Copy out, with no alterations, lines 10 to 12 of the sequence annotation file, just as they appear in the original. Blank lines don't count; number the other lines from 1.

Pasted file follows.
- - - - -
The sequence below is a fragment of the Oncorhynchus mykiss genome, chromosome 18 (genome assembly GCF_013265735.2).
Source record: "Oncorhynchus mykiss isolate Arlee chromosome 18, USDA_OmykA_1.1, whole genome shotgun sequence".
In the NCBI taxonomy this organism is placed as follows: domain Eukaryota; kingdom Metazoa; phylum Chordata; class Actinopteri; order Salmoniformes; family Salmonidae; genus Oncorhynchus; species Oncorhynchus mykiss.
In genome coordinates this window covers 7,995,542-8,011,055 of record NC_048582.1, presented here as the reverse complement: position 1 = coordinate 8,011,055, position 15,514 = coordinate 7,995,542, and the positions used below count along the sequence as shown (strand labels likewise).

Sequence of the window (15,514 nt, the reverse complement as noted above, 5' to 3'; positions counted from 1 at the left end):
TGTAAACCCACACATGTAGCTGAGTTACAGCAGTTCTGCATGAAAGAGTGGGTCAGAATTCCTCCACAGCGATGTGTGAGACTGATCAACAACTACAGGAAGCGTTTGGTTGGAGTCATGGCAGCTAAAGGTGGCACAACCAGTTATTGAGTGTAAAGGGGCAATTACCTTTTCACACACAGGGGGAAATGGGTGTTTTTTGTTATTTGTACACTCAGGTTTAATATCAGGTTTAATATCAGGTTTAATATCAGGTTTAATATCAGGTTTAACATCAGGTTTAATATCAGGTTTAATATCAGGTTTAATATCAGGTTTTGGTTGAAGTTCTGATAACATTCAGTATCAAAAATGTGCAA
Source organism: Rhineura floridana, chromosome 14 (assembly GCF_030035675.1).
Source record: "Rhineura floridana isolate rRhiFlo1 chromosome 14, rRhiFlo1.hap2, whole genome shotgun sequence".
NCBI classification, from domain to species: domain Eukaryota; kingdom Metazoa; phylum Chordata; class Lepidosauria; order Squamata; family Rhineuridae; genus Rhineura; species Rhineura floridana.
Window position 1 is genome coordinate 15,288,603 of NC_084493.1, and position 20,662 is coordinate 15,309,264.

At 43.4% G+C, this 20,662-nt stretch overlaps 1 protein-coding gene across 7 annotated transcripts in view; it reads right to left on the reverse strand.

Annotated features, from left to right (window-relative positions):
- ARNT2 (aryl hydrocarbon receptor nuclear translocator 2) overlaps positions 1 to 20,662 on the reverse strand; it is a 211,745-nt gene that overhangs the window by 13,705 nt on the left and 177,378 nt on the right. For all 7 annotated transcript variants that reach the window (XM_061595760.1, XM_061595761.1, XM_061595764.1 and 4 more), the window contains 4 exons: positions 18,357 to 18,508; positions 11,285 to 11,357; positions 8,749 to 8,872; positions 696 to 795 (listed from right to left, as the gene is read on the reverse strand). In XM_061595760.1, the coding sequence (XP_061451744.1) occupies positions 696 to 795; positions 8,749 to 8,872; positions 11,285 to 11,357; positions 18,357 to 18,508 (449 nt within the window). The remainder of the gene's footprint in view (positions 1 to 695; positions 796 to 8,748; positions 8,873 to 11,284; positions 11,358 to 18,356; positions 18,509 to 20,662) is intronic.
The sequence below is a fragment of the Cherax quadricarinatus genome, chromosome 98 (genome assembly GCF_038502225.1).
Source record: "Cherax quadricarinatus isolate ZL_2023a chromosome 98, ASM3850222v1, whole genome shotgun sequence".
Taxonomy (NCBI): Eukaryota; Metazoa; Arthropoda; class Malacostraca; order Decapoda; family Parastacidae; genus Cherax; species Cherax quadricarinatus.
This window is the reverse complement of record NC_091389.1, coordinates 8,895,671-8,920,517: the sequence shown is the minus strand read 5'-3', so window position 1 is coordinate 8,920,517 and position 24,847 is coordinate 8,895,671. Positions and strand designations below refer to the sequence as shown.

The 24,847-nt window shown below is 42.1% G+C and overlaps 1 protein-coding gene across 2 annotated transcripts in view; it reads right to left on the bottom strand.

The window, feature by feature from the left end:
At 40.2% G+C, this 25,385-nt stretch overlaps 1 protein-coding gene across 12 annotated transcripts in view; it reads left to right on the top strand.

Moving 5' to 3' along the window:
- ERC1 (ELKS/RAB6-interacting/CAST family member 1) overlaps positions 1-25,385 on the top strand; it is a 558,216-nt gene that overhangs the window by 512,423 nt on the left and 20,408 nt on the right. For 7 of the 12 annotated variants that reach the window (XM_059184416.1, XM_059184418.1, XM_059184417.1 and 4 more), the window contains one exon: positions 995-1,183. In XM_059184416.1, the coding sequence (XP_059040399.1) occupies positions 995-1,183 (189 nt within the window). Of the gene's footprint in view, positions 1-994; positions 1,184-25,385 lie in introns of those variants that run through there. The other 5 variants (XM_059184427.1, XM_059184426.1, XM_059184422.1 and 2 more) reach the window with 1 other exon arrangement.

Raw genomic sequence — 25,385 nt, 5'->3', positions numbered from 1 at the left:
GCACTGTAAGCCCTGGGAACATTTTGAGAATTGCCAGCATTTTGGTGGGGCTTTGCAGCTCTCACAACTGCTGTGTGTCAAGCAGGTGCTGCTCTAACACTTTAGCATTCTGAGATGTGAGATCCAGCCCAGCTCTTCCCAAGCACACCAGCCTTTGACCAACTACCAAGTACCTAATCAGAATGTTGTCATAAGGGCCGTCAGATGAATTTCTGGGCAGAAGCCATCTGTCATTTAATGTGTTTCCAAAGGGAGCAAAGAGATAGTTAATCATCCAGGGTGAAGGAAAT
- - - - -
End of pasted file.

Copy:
Window position 1 is genome coordinate 15,288,603 of NC_084493.1, and position 20,662 is coordinate 15,309,264.

At 43.4% G+C, this 20,662-nt stretch overlaps 1 protein-coding gene across 7 annotated transcripts in view; it reads right to left on the reverse strand.

Annotated features, from left to right (window-relative positions):